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By: Ronda PaynePublished On: November 12, 2019
Whether you were newly promoted or were recently hired, anyone who has moved into the role of an HR manager wants to do the very best they can in their new job. The chances are that to be offered this role, you recently took a diploma in Human Resources Management and are now ready to apply your learning.
Earning an HRM diploma gives you the information and skills it takes others years to acquire through experience alone. Yet, the excitement of taking on a new role and the eagerness to apply your education may lead to making mistakes. These can be avoided if you return to the basics you learned in your diploma program and remember that your role is a balance of working for the organization while advocating for employees.
Here’s a list of the top six mistakes new HR managers often make:
Say that you’ve just completed your HRM diploma and were hired at a new firm or have been promoted to an HR manager role in your existing company, it is easy to suddenly see all the things that need to be changed when you have all this new information in your head. Resist the urge to make sudden changes, as it may not sit well with others. Make notes about the changes you would like to see, but before that, spend your first few weeks observing rather than tipping everything on its ear. Then, as time passes, work with your colleagues to bring up potential areas for improvement and ways to solve issues. Involve employees and management in these actions and work with them to push forward.
The biggest no-no in HR is sharing confidential information. There is a hard line when it comes to talking about anyone’s private information unless it is relevant to a situation (for example, discussing an employee’s mental health issue with their boss to explain recent absences.) Outside of specific job-related circumstances, leaking sensitive information is not acceptable.
Your role is to be approachable and helpful, but not to be everyone’s friend. Being friendly and open is part of the job, but becoming everyone’s buddy and trying to get them to like you is not. Not only is there a danger of bringing forth your own bias, but it may also seem to others feel that you’re giving the person you’re close to, preferential treatment. As an HR, you certainly don’t want that.
One of the things HR needs to recognize is that people are individuals with their set of unique and complex behaviours, needs and challenges. While there are some policies that can be applied across the company, like anti-bullying, anti-harassment etc., but there are policies that cannot be applied to everyone. For instance, work hours. Not everyone can come to work and leave work at the same time. Different people have different kinds of commitments. You need to respect that.
The same goes for hiring in that jobs have different skills and experience requirements. Hiring for all the roles using the same process will result in bad hires. For example, it takes a different approach to hire a receptionist than when you have to hire for a CEO position. An IT manager will require a different hiring approach than a graphic artist.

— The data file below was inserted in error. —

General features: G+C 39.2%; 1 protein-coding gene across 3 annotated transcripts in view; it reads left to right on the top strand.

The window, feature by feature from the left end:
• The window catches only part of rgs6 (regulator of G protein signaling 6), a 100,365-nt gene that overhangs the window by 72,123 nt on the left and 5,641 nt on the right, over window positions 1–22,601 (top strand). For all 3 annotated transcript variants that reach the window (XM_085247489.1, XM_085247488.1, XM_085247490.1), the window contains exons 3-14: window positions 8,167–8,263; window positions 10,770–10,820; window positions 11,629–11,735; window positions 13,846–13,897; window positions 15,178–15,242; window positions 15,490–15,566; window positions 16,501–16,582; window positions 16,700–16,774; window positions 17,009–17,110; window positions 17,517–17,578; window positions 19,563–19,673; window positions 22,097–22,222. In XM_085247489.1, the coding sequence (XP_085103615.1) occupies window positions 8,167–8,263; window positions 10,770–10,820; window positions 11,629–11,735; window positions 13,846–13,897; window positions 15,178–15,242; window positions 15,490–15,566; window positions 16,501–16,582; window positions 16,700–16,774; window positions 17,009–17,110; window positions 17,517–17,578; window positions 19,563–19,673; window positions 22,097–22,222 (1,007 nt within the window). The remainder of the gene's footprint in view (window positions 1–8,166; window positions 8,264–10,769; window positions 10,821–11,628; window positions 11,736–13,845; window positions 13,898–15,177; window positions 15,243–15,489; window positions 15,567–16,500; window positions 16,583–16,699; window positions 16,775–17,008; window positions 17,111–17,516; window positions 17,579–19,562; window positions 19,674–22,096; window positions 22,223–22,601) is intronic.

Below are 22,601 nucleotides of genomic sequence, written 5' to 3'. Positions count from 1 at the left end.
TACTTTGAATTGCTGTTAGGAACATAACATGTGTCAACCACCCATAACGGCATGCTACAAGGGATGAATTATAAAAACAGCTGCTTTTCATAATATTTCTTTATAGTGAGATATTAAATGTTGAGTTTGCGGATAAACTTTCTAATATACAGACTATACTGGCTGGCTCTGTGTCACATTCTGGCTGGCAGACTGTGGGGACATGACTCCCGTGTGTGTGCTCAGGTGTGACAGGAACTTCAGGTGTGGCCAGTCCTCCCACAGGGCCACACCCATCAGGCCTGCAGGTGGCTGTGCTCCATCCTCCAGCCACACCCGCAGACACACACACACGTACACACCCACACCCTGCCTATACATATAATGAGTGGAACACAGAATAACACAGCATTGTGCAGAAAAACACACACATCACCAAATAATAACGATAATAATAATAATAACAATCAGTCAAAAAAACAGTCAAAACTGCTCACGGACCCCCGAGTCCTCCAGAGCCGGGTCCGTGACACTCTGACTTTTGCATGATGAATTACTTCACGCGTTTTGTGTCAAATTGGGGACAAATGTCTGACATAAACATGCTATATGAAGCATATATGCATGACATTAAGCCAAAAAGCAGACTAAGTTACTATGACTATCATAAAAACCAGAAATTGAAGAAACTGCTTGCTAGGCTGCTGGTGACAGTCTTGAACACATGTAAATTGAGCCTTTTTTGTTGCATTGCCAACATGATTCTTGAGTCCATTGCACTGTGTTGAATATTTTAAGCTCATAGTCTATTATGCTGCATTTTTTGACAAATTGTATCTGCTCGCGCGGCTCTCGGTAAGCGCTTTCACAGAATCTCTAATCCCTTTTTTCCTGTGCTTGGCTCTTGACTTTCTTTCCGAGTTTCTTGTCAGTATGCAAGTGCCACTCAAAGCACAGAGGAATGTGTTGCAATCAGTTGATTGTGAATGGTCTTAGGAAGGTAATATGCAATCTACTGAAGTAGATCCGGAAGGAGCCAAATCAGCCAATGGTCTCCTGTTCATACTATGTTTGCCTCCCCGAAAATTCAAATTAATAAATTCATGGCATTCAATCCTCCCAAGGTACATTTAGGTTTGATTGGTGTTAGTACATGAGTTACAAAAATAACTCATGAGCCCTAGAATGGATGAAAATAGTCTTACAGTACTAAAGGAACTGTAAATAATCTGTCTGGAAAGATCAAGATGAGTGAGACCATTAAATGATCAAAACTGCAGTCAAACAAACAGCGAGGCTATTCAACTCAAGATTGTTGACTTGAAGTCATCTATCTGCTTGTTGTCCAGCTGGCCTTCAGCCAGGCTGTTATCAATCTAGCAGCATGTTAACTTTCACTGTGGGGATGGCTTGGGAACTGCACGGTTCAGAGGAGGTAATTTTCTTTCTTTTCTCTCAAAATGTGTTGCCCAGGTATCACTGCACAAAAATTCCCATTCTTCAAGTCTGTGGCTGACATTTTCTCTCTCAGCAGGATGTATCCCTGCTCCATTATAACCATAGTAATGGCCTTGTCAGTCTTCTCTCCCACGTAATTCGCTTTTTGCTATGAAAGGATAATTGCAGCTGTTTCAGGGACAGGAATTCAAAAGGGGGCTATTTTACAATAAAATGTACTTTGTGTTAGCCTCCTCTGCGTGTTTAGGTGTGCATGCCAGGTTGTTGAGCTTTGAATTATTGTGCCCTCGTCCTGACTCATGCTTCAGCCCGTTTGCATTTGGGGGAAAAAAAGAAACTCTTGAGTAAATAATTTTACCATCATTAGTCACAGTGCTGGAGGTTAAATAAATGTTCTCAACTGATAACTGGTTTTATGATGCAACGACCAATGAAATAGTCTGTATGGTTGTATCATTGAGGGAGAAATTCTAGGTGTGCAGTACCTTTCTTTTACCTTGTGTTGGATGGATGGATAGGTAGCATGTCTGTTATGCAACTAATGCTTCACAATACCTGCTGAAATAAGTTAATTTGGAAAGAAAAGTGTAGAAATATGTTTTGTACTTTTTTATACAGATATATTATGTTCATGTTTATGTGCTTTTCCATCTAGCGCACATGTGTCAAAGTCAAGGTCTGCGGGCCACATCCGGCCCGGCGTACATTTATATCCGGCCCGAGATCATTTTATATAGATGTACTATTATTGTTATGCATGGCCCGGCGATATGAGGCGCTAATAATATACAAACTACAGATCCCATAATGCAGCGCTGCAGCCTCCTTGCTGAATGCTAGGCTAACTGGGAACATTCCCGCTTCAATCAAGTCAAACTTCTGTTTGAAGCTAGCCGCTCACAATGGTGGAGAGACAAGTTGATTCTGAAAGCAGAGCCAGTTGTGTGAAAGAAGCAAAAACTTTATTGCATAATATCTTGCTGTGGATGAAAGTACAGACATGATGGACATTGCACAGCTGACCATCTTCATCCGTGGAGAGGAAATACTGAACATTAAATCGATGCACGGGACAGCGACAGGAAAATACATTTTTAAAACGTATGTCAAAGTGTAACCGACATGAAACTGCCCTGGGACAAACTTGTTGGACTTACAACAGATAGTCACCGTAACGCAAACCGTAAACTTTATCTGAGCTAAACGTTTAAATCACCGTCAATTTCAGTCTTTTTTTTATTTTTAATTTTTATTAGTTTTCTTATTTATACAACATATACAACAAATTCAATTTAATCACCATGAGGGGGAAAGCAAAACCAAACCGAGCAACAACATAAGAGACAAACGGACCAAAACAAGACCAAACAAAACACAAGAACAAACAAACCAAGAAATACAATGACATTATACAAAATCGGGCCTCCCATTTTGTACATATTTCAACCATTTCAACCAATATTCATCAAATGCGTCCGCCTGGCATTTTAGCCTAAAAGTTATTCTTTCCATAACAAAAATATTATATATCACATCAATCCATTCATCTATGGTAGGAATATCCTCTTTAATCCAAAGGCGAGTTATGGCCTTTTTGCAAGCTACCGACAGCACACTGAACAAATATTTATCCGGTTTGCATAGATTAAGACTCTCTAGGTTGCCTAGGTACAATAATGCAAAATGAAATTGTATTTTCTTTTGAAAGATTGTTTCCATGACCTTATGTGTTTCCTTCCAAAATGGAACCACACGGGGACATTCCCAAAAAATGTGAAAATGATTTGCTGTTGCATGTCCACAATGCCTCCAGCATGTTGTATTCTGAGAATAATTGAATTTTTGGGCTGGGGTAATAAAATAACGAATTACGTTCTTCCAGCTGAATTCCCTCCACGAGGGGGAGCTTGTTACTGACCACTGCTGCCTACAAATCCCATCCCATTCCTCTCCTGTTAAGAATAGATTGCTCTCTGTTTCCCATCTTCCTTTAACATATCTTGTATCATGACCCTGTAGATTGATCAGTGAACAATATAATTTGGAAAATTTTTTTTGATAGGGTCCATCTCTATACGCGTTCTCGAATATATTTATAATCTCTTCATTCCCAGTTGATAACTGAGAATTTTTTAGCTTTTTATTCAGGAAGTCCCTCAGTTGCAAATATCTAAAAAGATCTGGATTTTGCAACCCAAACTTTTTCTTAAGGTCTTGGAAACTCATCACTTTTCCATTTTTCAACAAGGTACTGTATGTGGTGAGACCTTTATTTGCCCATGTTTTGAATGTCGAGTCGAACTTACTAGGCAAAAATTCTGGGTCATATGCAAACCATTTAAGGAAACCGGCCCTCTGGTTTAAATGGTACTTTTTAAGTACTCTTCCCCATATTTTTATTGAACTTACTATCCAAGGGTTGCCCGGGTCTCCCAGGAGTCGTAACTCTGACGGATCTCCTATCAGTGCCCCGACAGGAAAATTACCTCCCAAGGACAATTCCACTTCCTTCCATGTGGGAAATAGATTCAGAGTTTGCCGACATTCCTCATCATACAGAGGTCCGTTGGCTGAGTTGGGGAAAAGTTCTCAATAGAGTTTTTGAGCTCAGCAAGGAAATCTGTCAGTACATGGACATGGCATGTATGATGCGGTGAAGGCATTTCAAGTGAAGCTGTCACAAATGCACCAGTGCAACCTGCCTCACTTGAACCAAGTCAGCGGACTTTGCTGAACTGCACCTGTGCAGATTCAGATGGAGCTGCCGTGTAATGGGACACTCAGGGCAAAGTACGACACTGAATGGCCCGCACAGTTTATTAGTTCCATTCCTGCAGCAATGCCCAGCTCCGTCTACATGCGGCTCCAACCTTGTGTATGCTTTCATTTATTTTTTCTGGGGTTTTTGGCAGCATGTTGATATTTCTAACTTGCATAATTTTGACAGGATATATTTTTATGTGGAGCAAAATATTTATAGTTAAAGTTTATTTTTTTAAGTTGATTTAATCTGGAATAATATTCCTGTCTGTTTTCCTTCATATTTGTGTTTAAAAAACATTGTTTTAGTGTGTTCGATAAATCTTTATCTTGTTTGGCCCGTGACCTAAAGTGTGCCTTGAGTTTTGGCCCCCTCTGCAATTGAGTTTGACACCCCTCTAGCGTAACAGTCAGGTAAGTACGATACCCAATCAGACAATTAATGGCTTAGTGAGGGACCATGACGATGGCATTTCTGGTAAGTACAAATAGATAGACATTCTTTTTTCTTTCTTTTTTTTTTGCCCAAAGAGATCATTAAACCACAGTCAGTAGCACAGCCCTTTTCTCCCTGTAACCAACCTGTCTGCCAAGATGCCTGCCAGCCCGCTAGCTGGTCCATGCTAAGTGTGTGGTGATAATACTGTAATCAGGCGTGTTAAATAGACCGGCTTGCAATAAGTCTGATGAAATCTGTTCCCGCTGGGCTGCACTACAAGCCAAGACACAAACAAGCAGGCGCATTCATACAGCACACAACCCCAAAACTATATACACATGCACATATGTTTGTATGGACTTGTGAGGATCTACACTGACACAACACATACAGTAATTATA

There is a wide range of employment laws that must be adhered to in any business. HR departments are generally small and have multiple responsibilities, but skimping on regulations isn’t the right way. Whether it’s understanding the right forms for payroll or dealing with the fallout of a questionable firing, the legal ramifications are vast, so researching and understanding laws and rules is critical.
With the high number of tasks that come through an HR department daily, it’s easy to think that everything done in the department is essential to the business. HR duties and operations are important, but they must mesh with and be secondary to the overall business goals. If activities in HR counter the organization’s desired outcomes, it’s time to take a look at where those activities originated, why, and how to align them to the business’s objectives. As an HR Manager, your job is to help them achieve those objectives.
You might think you’re being helpful, or even supportive, to an employee who is going through disciplinary action by not writing everything down – after all, they’ve already been through enough, right? Wrong. Making notes about the situation is important to protect both the company and the employee. Failure to note an important conversation between the manager and the employee could create a different context for someone who reads the file. All aspects must be recorded, even those you are certain you will remember. Keep in mind that even if you do remember the key elements, someone else may be given the file and won’t know to ask you for more information. Complete notes ensure everyone (including you) is protected by conveying the truth and information as it was provided.
Earning an HRM diploma is an exciting way to grow as an HR professional, and by having the right skills and knowledge, you will be able to make a positive impact in your role.